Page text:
This will certainly be an evening of fun you won’t want to miss!

The proceeds will go to Cancer Association of Darke County and will be used to help Darke County cancer patients in their fight against a very difficult illness. Call Christine at 548-9960 for any questions.

Mark your calendar now! You won’t want to miss this exciting time!

Thank you for all your support and a big thank you to our Corporate Sponsors of 2015 (so far): Johnston Chiropractic Clinic, North Star Hardware and Implement, Farmers State Bank ~ New Madison, Williamson Insurance, Brothers Publishing (Early Bird), Family Health, Ansonia Lumber Company, Brethren Retirement Community, William Hole, Jr., Judge Julie Monnin ~ Darke County Municipal Court, American Legion Post 140, Osgood State Bank, Second National Bank, Diane Evans, State Farm Agency, GTI, VFW Post 7262.

Physical Fitness

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May is National Physical Fitness and Sports Month. Being more physically active can provide many benefits including: lower blood pressure, decrease heart disease risks, improve energy and mood, help with digestion, improve blood sugar control, control weight, strengthen muscles and bones, lower stress, and help you sleep better. Physical activity can include walking, stretching, yoga, housework, gardening, dancing, swimming, biking, chair exercise, and so much more.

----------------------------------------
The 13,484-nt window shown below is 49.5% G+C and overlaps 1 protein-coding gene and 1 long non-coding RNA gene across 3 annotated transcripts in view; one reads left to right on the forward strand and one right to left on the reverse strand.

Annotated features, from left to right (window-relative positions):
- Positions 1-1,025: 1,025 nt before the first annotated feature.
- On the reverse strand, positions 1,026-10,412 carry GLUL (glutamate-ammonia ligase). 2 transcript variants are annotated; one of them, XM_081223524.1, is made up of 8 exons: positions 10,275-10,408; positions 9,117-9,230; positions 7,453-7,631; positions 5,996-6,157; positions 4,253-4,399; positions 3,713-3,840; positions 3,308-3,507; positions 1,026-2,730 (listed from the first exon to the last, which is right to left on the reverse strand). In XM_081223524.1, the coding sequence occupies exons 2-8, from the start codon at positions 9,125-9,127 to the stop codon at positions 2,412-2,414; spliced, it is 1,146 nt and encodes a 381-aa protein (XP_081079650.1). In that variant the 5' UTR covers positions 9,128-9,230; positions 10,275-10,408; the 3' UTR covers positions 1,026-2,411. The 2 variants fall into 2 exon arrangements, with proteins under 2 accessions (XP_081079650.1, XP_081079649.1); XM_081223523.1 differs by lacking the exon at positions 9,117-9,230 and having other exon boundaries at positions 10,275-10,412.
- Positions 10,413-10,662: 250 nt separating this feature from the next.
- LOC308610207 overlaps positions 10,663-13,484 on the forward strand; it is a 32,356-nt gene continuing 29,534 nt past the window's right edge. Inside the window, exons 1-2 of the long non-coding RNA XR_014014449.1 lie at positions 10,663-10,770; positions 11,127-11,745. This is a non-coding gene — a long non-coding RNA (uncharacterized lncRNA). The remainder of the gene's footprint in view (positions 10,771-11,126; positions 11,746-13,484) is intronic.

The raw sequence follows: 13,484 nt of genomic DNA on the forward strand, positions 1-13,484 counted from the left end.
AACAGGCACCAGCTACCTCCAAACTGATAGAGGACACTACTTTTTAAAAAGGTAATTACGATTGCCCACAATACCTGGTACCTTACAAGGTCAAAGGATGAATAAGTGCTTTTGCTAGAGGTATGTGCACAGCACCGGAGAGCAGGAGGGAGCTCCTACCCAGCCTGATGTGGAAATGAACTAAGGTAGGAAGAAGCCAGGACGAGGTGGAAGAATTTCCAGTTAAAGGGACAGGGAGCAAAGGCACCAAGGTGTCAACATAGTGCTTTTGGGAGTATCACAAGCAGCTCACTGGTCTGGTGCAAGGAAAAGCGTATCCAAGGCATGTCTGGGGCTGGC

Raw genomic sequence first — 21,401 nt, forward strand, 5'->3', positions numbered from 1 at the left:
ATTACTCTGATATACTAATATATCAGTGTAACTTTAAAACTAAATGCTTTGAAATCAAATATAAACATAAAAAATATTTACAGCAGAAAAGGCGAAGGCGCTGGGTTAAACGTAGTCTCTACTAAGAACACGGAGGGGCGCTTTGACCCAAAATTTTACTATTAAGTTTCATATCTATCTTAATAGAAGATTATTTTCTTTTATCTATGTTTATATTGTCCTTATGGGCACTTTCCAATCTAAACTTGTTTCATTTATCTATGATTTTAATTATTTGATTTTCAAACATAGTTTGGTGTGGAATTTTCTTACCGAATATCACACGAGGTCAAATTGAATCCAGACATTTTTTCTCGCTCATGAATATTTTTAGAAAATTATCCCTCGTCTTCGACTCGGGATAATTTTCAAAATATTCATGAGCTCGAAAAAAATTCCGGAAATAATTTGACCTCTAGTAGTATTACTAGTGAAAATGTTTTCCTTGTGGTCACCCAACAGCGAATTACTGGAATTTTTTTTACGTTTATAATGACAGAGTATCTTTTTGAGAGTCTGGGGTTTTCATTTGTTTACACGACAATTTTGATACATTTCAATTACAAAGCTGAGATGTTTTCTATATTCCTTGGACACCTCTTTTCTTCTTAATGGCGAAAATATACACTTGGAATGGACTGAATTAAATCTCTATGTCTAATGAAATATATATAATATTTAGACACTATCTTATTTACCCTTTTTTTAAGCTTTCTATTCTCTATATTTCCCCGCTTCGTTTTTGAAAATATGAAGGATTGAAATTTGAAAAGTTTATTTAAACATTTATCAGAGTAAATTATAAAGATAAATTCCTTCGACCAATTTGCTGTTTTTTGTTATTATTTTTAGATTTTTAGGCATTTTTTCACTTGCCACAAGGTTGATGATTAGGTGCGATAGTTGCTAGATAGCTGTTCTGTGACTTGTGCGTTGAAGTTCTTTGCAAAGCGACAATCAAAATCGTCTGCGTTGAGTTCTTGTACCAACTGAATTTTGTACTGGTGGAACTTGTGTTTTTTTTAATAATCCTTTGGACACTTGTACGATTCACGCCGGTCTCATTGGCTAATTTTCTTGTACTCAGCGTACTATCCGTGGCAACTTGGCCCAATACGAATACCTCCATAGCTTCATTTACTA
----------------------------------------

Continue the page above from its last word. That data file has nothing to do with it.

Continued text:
Doing a physical activity once is not too hard. The hard part is making changes in your daily life so that you start moving more and keep moving as part of a daily routine. Try different exercises to find something that you enjoy. You can also obtain a pedometer to determine the number of steps that you are taking each day. The goal is 10,000 steps a day. Start out with your current steps and add to it.

Remember to check with your doctor before starting an exercise program. Then chart your progress by keeping a workout log. Record the activity that you completed each day. You can also record your weight, blood pressure, blood sugar, and cholesterol. In a few months go back and determine how much progress you made with your activity and health indicators.

You can try scheduling your workouts in a planner. Schedule which days you will exercise each week. You may decide to walk on Monday, Wednesday and Thursday this week. If you miss a day, reschedule exercise as you would any other appointment.